David Bulitt now enters the conversation. He describes the state of a couple who chooses the alternative path. They are seeking divorce rather than engaging in a remarriage (Bullitt and Bulitt, 2020, p. 9):
People who have been together for years don’t take care of themselves. How they dress, how they look. I see it all the time in my office. The person you got involved with a few years ago doesn’t look like she used to, she doesn’t take care of herself like she used to. But there is more to it than letting oneself down physically. It’s paying attention to what the other has to say, put the paper down when your partner is talking, don’t check your phone during dinner. People need to continuously be working on keeping the relationship happy and healthy. And what happens if they don’t? Better be ready to spend several hundred dollars of your hard-earned money on someone like me sitting on the other side of a desk so that a stranger in a black robe can make decisions about the ‘future of your family.
Even if, as David suggests, a couple doesn’t continuously work on their relationship, they do need to stop every so often to declare: “hey, it ain’t working for us right now. We need to step back and do some reflecting, re-examining and even re-working of our relationship.” Otherwise, as Julie Bulitt suggests, there might be a bill awaiting for couples therapy, or as David Bulitt notes, the even bigger bill (emotional if not financial) required to complete work with a “stranger in a black robe” (who is mediating impartial justice—that often ends up being destructive for both parties). I would suggest, if nothing else, that couples view Marriage Story, a powerful (and often very painful) movie that displays what can happen when the legal system (insensitive to relationships) takes over from a domestic system (intimate enduring relationship). The pain of remarriage is usually much less intense and encompassing than the pain of divorce.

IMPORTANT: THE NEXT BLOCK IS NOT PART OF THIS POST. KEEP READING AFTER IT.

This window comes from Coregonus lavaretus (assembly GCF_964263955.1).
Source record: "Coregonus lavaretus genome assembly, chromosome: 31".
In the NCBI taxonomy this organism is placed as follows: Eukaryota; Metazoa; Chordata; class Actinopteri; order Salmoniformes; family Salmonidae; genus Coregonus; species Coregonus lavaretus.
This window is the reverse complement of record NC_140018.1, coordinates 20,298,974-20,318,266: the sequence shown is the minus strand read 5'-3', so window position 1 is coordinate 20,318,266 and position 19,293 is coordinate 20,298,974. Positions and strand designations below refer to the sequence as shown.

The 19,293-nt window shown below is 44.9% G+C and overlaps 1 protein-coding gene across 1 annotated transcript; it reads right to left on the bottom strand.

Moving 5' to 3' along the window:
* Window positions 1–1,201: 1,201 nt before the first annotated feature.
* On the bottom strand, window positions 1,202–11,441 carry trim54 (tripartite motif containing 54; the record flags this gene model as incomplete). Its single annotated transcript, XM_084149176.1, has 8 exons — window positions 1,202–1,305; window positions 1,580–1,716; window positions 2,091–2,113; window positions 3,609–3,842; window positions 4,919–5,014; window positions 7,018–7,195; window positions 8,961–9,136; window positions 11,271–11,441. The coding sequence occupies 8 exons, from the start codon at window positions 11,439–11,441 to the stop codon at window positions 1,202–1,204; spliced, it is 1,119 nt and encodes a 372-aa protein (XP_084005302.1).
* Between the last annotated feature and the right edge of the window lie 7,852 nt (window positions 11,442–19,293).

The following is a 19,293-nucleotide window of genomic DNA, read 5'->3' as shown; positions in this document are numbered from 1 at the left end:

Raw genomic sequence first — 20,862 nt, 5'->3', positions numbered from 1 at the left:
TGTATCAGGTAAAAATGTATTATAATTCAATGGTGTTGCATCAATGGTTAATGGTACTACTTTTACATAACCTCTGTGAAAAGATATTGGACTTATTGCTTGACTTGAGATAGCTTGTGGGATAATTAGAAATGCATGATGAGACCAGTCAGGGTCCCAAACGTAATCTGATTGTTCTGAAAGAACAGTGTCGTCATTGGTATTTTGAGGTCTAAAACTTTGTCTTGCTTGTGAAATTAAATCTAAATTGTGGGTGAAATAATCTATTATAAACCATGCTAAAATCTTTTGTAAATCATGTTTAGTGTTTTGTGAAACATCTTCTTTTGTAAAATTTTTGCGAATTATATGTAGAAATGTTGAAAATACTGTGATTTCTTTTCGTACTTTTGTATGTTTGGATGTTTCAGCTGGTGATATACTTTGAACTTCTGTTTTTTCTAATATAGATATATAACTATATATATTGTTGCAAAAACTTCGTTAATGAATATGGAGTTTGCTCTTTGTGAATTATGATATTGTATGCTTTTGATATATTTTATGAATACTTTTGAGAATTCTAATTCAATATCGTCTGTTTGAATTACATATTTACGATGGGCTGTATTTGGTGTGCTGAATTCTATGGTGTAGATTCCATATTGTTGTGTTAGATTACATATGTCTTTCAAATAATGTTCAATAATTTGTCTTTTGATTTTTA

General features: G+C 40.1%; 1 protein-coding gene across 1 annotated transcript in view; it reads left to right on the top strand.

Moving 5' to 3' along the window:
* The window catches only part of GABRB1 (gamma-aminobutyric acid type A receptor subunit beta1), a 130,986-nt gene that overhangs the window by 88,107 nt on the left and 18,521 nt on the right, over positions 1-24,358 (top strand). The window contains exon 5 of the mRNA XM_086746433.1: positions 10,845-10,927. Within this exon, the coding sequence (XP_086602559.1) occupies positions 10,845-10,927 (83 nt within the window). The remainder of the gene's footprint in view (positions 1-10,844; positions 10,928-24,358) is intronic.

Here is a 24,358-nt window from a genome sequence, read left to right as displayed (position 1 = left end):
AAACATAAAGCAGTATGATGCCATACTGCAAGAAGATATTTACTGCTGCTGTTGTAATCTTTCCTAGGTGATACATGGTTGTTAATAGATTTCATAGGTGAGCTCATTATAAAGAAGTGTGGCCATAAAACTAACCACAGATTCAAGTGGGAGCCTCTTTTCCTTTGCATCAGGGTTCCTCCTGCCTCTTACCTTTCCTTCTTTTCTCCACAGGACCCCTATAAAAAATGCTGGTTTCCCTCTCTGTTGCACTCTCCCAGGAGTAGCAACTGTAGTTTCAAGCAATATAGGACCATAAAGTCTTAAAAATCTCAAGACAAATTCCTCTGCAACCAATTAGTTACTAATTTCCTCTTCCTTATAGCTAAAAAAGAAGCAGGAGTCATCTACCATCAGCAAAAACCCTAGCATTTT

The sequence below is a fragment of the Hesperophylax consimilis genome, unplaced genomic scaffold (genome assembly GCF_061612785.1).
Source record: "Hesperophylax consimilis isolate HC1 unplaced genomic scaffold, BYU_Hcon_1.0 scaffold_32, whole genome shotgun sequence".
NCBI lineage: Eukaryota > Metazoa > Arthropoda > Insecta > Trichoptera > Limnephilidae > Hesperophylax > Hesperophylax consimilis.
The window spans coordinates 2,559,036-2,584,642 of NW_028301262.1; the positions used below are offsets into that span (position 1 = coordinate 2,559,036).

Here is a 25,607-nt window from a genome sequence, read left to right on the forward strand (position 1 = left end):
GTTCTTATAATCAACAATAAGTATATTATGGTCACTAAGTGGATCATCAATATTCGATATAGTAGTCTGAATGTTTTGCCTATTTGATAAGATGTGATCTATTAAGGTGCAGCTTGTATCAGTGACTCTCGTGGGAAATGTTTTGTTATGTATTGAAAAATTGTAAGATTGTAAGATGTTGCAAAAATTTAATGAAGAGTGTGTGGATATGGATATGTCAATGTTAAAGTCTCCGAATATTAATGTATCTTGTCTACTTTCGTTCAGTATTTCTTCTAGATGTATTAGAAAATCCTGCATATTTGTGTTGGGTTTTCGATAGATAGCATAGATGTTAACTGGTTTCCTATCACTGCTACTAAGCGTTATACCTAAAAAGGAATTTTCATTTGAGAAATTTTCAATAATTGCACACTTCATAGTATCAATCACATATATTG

A somewhat different perspective is offered by John Gottman, one of our other guides, Gottman is founder of the Gottman Institute and has run a “Love Lab” for couples that yields quite impressive results regarding the nurturance of intimate relationships (Gottman, 2015, pp.8-10). Gottman writes about something that he calls “repair attempts.” I would suggest that these are often mini-remarriages or at times full-bodied remarriages. A brief account is offered by Gottman (2015, p. 27):
In our research, we have a technical name . . . repair attempt. This term refers to any statement or action–silly or otherwise–that prevents negativity from escalating out of control. Repair attempts ”are a secret weapon of emotionally intelligent couples—even though many of these couples aren’t aware that they are employing something so powerful. When a couple have a strong friendship, they naturally become experts at sending each other repair attempts and at correctly reading those sent their way. But when couples are in negative override: even a repair attempt as blunt as “Hey, I’m sorry” may have a low success rate.
Gottman (2015, p. 27) is offering a distinctive insight when he noted that the foundation of any successful repair resides in an ongoing friendship among the partners.
The success or failure of a couple’s repair attempts is one of the primary factors in whether their marriage is likely to flourish or flounder. And again, what determines the success of their repair attempts is the strength of their marital friendship. If this sounds simplistic or obvious, you’ll find . . . that it is not. Strengthening your marital friendship isn’t as basic as just being “nice.” Even if you feel that your friendship is already quite solid, you may be surprised to find there is room to strengthen it all the more.Download Article 1K Club